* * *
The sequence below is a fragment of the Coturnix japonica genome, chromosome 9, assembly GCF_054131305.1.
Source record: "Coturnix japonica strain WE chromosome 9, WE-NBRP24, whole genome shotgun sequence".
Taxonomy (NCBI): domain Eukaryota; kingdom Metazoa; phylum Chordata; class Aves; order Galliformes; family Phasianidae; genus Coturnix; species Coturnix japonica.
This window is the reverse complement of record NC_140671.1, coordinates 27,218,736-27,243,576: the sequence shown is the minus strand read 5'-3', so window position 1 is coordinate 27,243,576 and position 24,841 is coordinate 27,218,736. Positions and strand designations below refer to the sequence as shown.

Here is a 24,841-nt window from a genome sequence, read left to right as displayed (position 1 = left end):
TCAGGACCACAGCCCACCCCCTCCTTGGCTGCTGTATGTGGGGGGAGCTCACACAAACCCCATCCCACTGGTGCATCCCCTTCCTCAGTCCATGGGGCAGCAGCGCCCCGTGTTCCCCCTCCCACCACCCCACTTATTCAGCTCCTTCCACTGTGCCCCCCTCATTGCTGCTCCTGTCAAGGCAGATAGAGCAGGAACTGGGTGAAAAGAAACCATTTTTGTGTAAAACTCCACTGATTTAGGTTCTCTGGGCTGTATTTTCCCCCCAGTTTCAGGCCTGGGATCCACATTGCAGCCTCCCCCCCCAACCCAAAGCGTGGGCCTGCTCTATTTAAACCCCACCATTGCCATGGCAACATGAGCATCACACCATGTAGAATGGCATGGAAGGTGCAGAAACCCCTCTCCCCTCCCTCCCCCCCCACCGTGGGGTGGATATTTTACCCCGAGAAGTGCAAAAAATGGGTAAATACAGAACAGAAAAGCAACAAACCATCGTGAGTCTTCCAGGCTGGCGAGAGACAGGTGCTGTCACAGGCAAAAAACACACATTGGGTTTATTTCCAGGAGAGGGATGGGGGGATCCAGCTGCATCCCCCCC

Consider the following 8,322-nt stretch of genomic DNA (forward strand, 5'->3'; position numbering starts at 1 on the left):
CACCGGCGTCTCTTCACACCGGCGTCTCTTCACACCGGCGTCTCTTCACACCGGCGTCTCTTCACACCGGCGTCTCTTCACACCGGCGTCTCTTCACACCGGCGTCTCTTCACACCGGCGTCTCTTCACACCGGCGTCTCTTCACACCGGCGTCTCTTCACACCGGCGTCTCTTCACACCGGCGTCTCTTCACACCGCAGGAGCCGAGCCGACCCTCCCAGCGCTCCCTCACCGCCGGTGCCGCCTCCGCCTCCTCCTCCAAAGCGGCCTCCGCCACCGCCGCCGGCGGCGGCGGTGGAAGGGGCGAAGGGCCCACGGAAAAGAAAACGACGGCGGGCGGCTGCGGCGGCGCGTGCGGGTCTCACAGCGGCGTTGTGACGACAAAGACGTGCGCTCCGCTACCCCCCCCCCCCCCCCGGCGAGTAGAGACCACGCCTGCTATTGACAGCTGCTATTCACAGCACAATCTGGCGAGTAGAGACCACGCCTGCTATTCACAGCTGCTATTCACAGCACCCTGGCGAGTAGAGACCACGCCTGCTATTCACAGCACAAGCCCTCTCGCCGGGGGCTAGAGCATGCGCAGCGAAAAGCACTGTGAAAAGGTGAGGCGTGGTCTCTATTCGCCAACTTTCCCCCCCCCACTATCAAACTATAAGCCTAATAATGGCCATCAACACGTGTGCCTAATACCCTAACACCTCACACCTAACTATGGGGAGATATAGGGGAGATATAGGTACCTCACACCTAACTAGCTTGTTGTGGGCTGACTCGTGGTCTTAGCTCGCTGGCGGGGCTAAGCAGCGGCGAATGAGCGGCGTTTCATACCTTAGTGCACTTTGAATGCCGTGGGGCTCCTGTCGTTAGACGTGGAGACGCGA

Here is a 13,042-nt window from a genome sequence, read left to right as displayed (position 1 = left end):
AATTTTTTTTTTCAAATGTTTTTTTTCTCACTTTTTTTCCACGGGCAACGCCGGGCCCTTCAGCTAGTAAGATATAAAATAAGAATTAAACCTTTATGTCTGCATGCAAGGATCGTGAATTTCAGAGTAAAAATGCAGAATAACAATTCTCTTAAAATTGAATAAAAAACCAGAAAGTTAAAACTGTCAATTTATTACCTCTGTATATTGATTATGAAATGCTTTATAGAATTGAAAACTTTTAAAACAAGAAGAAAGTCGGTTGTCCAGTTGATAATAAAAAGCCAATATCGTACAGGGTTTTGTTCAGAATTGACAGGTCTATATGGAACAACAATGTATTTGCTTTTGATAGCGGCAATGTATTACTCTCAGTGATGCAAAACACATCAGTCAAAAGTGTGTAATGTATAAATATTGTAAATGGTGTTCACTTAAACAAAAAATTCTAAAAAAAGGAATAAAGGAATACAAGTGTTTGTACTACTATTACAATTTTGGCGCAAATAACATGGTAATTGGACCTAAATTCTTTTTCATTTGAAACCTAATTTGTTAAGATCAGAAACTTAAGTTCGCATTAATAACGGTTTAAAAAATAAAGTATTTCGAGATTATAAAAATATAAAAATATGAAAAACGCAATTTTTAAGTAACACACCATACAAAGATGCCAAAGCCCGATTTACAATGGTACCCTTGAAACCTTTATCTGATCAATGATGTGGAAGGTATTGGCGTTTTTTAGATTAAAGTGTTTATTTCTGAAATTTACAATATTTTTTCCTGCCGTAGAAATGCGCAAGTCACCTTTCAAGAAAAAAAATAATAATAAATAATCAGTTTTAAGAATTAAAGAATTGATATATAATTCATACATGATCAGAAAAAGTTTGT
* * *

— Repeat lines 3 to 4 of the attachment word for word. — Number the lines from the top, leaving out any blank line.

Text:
Taxonomy (NCBI): domain Eukaryota; kingdom Metazoa; phylum Chordata; class Aves; order Galliformes; family Phasianidae; genus Coturnix; species Coturnix japonica.
This window is the reverse complement of record NC_140671.1, coordinates 27,218,736-27,243,576: the sequence shown is the minus strand read 5'-3', so window position 1 is coordinate 27,243,576 and position 24,841 is coordinate 27,218,736. Positions and strand designations below refer to the sequence as shown.